Wednesday, May 26, 2010

Spanish Fly: Part II (Electric Tapaçoo)

(continued from Part I)

Note: I realize cliffhangers can be maddening, and I apologize for any breath bated because of my week's delay in finishing this post. I also apologize to any 'baters.

Saturday, May 15, 2010
, Spain
5:57 AM

Surprise: the replacement mixer didn't work.
The truth is, it kind of worked: two out of the four channels on the mixer were perfectly fine. Two out of four ain't bad! Unfortunately, poor "Darshan" just tried a non-working channel in this photo, and his expression sums up what it's like to fade into silence in front of a club full of people:

This handicap seemed particularly perverse considering the exacting behavior of the club's "hostess" (read: artist liaison/babysitter) and her annoying junior minion
(not to be confused with "Junior Mints," which don't annoy me at all and are infuriatingly hard to source in Spain). Taken together, this duo was a micro-management tour de force. From the get-go, they aggressively demanded 100% of us (maybe even "110%," which hasn't been asked of me since my elementary school's field day back in 1982), despite providing us with equipment that was only 50% functional. In short, the math was not in our favor tonight.

The truth is that their demanding conduct began even before the get-go, the duo already hovering over us prior to our start time with the warm-up "DJ" still mixing his last few records. As is our custom, we
respectfully attempted to let his final record finish before "dropping" our first song, but this didn't play well with our minders: at one point, it appeared as if the agitated Junior Mint was actually going to take my hand and guide it into my record bag in an effort to "jump start" my selection process, thereby hastening our set's commencement. In addition to having to deal with such hostile and stifling behavior, we felt "vibe-icly challenged" (this is a technical term in our industry that roughly translates to "fucked") by the way the club set up the "DJ" area:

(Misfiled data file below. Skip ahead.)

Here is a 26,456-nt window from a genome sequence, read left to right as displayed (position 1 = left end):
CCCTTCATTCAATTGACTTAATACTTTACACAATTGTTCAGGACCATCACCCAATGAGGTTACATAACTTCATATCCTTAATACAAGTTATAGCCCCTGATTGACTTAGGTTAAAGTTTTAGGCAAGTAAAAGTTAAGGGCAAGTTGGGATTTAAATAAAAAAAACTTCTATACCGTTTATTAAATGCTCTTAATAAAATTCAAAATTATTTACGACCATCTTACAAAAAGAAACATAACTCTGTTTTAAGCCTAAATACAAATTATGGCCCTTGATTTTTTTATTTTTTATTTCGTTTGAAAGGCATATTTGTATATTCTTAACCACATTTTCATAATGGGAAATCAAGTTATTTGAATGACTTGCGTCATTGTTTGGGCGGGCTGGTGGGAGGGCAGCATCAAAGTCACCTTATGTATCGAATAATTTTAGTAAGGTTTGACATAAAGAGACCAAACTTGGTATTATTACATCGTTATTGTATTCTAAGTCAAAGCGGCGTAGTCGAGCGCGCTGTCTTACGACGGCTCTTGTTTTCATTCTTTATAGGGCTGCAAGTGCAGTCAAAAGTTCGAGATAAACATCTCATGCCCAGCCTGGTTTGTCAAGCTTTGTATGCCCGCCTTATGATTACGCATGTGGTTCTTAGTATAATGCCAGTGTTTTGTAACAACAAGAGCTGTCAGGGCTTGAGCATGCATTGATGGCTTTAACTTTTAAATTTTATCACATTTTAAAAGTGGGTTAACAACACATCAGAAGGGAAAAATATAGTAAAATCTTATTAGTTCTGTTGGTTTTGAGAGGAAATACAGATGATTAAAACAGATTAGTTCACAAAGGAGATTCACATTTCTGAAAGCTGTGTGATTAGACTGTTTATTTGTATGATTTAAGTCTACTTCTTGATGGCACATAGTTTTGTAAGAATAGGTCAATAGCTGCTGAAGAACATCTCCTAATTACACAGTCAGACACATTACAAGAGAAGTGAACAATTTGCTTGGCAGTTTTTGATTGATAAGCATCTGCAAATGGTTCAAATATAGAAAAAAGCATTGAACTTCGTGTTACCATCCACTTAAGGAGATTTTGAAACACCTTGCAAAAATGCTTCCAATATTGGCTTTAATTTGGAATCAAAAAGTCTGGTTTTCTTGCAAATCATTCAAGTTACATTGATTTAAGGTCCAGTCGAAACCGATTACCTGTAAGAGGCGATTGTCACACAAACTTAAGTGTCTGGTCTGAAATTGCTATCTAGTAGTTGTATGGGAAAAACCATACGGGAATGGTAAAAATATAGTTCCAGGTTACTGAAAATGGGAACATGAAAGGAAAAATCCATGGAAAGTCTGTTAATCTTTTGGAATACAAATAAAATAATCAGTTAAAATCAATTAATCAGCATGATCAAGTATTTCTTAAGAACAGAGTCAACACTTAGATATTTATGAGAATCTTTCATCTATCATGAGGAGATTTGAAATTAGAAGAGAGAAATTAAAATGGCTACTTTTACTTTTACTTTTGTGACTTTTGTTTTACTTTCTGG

As you can see in the photo, a good third of the room we were stationed in was taken up by an embarrassingly deep (and empty, aside from our small "DJ" setup) stage. It's bad enough "DJing" on even a small stage, let alone a giant one, since the crowd inevitably looks upon you as an audience might look upon the actors in a theatrical production. They expect something exciting to happen, even though it is abundantly clear (especially by the second or third hour of the set) that the only thing to be seen onstage is some schmuck with headphones who occasionally changes a record or CD.

To be fair, certain "DJs" do elevate their performances to theater, which runs the gamut from tragedizing a skipping CD to miming an entire DJ set (and presumably getting paid for it, which I do find impressive). I'm always disappointed in how positively audiences react to theatrics, especially when there is no apparent skill involved and/or the theatrics are comprised entirely of half-assed "Eurocheerleading." In fact, I personally find "DJ drama" to be singularly embarrassing, which is probably one of the reasons (alongside not mixing well and playing unpopular records) that I'll never crack any "World's Top DJs" lists. I prefer to "let the music speak for me, man" - and as a result, I can be quite boring to watch when playing alone (luckily, I often have a partner).